A lot, I always say this is the paradise of developing co-ordination. When the weather is good, we are often outside doing cross-country running or playing games in the forest. One of the benefits of running outside is that it requires different steps or positions of the feet, so it strengthens the ligaments and the muscles around the joints get much stronger. After some months of training outside, the risk of injury during sports is much lower. At AIS we have such a big connection with nature, the students always ask me to go out. Even if we had all the sport-specific facilities that you might find in other schools, they would still ask me to go to the forest, they love it. Everything that happens in the forest is something special, if they just had to run around school, they would get bored right from the start. Nature has something that motivates them, not just the change of every step, but the constant change in their surroundings, there are so many more components to the activities and environment here that keep them highly motivated.
As AIS’s very own rap artist and teacher how did you get into creating rap music?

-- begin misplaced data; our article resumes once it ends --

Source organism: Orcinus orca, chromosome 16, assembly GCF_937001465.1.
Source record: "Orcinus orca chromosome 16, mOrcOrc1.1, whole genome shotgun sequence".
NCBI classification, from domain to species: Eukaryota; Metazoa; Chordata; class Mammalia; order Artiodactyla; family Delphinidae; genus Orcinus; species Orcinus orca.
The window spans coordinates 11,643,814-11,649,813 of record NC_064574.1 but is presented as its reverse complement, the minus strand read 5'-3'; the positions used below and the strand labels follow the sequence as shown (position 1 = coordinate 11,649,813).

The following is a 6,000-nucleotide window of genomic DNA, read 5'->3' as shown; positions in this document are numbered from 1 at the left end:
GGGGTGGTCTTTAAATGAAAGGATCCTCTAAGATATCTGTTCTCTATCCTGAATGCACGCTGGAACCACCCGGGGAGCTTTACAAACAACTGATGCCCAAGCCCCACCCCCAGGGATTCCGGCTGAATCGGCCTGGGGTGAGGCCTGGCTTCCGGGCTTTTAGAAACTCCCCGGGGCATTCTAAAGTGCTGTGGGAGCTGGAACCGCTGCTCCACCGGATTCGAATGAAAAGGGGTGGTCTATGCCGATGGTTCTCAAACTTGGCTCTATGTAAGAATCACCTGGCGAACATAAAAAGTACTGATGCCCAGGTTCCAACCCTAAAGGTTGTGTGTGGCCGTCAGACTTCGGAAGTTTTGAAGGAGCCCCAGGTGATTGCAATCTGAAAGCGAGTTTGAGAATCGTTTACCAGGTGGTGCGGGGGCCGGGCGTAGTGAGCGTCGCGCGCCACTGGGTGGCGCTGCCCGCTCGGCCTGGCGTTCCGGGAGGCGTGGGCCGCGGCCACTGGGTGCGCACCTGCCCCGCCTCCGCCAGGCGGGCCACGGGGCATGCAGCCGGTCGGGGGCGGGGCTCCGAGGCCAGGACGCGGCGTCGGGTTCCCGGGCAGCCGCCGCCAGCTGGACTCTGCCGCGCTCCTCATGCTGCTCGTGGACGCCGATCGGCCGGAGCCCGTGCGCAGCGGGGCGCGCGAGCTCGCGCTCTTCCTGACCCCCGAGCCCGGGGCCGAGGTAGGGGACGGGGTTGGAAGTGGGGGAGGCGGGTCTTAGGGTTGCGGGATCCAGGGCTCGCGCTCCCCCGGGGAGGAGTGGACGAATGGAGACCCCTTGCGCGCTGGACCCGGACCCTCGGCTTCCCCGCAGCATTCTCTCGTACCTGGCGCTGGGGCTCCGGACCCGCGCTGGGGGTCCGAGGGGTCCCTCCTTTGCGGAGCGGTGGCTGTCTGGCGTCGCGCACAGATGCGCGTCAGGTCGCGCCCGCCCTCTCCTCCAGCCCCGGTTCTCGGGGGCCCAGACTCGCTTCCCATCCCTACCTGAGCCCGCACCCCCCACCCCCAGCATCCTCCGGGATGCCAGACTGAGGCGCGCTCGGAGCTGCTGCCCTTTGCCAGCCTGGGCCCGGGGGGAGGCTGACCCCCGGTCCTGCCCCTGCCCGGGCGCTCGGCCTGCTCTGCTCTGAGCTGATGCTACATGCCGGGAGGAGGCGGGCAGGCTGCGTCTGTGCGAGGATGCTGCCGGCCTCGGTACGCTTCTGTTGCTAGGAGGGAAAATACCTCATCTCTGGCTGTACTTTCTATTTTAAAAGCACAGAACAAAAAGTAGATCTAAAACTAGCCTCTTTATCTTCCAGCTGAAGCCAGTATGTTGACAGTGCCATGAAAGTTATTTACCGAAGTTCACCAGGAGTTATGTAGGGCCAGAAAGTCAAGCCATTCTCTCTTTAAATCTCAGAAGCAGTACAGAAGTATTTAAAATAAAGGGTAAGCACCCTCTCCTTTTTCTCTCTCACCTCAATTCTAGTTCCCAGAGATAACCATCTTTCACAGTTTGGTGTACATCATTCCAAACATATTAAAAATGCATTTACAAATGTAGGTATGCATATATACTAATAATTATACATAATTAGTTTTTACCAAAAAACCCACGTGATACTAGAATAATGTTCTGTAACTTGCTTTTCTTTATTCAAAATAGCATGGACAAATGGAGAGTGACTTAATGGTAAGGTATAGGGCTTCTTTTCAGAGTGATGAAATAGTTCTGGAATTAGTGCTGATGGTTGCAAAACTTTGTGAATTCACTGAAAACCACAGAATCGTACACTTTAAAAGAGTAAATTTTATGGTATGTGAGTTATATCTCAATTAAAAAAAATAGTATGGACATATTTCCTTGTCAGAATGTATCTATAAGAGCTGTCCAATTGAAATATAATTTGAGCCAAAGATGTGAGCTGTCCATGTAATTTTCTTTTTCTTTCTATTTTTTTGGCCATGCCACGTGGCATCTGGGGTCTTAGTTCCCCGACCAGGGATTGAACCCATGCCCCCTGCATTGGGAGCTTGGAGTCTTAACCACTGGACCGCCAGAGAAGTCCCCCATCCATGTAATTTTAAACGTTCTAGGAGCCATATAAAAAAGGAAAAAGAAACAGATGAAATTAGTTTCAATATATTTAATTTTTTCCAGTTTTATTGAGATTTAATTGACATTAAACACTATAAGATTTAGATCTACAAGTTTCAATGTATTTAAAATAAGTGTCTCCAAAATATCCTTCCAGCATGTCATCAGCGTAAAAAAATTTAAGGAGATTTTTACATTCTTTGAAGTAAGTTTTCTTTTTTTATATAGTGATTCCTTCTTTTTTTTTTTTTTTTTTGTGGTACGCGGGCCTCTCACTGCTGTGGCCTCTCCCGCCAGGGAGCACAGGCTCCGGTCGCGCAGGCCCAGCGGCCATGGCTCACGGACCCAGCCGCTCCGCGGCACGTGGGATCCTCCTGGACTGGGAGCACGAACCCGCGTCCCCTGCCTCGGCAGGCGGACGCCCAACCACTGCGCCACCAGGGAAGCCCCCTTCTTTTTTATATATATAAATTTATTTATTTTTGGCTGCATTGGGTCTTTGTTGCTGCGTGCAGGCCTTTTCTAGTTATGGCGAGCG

At 19, I had been having a difficult time and I started writing some poems and I also really liked rap music. Rap is essentially a connection of poems with music on a beat and so I started to try and write my own rap. I didn’t have a teacher or role model, I didn’t have friends who liked it either so I started trying by myself and looked for courses. I found one by L Chojin, Spain’s most famous rap artist and my mother gave it to me as a present. It taught me how to write, how to measure the length of the lines and the paragraphs. Within a couple of years, after doing the course, my level improved a lot and I joined a friend to make a group. We participated in 16 concerts with around 150-200 people. So when I came to AIS, I offered my services to teach the students how to create rap music as part of an after-school activity. It’s a small number that take part but they all really enjoy it – so do I!
Finally, we know each December you go to harvest olives in a family huerto, tell us a bit about the history of this activity and how you got involved?
The olives belong to my girlfriend’s grandparents and they used to have the olives and grapes. It’s in Fuente Alamo en Castilla la Mancha, the grandfather is now 92 years old, so the grandchildren have taken on the work of the harvest. We travel there twice per year: once for the harvest and once to prune in January. On the harvest visit, we take the olives to be made into olive oil in the same weekend.
They have three fields and there are more than 200 trees, they say there is one good harvest every 2 years, it depends on the amount of rain as the more liquid there is in the olive, the more oil there is. We use machines now to remove the olives but we still have to do it branch by branch.